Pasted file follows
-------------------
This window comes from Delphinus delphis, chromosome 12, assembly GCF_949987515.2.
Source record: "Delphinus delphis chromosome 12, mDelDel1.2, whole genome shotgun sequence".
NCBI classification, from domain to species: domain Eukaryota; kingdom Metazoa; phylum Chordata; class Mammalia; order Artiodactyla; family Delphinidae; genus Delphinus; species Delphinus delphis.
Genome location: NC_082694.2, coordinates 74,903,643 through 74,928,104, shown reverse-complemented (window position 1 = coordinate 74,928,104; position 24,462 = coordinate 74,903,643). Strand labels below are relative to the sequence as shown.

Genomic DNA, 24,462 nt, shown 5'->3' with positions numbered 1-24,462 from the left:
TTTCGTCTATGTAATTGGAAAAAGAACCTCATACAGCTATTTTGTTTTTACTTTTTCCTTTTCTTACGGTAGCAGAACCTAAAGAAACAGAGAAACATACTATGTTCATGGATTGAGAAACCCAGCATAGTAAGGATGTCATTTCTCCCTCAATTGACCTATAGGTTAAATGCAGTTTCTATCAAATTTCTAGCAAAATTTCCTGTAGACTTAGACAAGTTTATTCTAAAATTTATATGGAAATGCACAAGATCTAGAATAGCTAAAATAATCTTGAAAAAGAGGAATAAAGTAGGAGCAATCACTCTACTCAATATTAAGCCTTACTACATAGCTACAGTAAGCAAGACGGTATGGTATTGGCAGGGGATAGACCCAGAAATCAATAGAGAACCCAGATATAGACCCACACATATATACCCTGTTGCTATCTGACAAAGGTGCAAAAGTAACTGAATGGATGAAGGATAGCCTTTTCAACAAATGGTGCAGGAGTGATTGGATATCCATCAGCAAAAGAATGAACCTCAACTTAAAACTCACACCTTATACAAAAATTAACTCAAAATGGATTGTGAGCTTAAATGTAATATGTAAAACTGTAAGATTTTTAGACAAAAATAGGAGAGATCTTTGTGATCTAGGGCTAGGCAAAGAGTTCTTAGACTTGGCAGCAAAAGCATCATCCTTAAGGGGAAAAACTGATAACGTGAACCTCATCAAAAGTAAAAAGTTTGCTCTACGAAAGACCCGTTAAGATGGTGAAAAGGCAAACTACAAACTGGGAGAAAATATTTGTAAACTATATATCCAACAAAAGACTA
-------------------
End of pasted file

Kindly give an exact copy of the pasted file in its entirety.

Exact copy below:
This window comes from Delphinus delphis, chromosome 12, assembly GCF_949987515.2.
Source record: "Delphinus delphis chromosome 12, mDelDel1.2, whole genome shotgun sequence".
NCBI classification, from domain to species: domain Eukaryota; kingdom Metazoa; phylum Chordata; class Mammalia; order Artiodactyla; family Delphinidae; genus Delphinus; species Delphinus delphis.
Genome location: NC_082694.2, coordinates 74,903,643 through 74,928,104, shown reverse-complemented (window position 1 = coordinate 74,928,104; position 24,462 = coordinate 74,903,643). Strand labels below are relative to the sequence as shown.

Genomic DNA, 24,462 nt, shown 5'->3' with positions numbered 1-24,462 from the left:
TTTCGTCTATGTAATTGGAAAAAGAACCTCATACAGCTATTTTGTTTTTACTTTTTCCTTTTCTTACGGTAGCAGAACCTAAAGAAACAGAGAAACATACTATGTTCATGGATTGAGAAACCCAGCATAGTAAGGATGTCATTTCTCCCTCAATTGACCTATAGGTTAAATGCAGTTTCTATCAAATTTCTAGCAAAATTTCCTGTAGACTTAGACAAGTTTATTCTAAAATTTATATGGAAATGCACAAGATCTAGAATAGCTAAAATAATCTTGAAAAAGAGGAATAAAGTAGGAGCAATCACTCTACTCAATATTAAGCCTTACTACATAGCTACAGTAAGCAAGACGGTATGGTATTGGCAGGGGATAGACCCAGAAATCAATAGAGAACCCAGATATAGACCCACACATATATACCCTGTTGCTATCTGACAAAGGTGCAAAAGTAACTGAATGGATGAAGGATAGCCTTTTCAACAAATGGTGCAGGAGTGATTGGATATCCATCAGCAAAAGAATGAACCTCAACTTAAAACTCACACCTTATACAAAAATTAACTCAAAATGGATTGTGAGCTTAAATGTAATATGTAAAACTGTAAGATTTTTAGACAAAAATAGGAGAGATCTTTGTGATCTAGGGCTAGGCAAAGAGTTCTTAGACTTGGCAGCAAAAGCATCATCCTTAAGGGGAAAAACTGATAACGTGAACCTCATCAAAAGTAAAAAGTTTGCTCTACGAAAGACCCGTTAAGATGGTGAAAAGGCAAACTACAAACTGGGAGAAAATATTTGTAAACTATATATCCAACAAAAGACTA